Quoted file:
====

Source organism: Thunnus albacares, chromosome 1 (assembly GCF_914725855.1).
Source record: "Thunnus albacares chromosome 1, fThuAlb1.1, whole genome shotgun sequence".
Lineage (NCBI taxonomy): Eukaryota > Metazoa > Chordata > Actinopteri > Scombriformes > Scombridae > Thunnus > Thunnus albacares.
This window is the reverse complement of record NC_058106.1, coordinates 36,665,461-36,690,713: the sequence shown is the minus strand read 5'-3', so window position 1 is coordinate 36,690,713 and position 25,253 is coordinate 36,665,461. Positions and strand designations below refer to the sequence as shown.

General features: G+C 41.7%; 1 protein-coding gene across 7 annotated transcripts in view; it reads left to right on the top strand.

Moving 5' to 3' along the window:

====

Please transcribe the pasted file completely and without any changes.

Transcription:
Source organism: Thunnus albacares, chromosome 1 (assembly GCF_914725855.1).
Source record: "Thunnus albacares chromosome 1, fThuAlb1.1, whole genome shotgun sequence".
Lineage (NCBI taxonomy): Eukaryota > Metazoa > Chordata > Actinopteri > Scombriformes > Scombridae > Thunnus > Thunnus albacares.
This window is the reverse complement of record NC_058106.1, coordinates 36,665,461-36,690,713: the sequence shown is the minus strand read 5'-3', so window position 1 is coordinate 36,690,713 and position 25,253 is coordinate 36,665,461. Positions and strand designations below refer to the sequence as shown.

General features: G+C 41.7%; 1 protein-coding gene across 7 annotated transcripts in view; it reads left to right on the top strand.

Moving 5' to 3' along the window: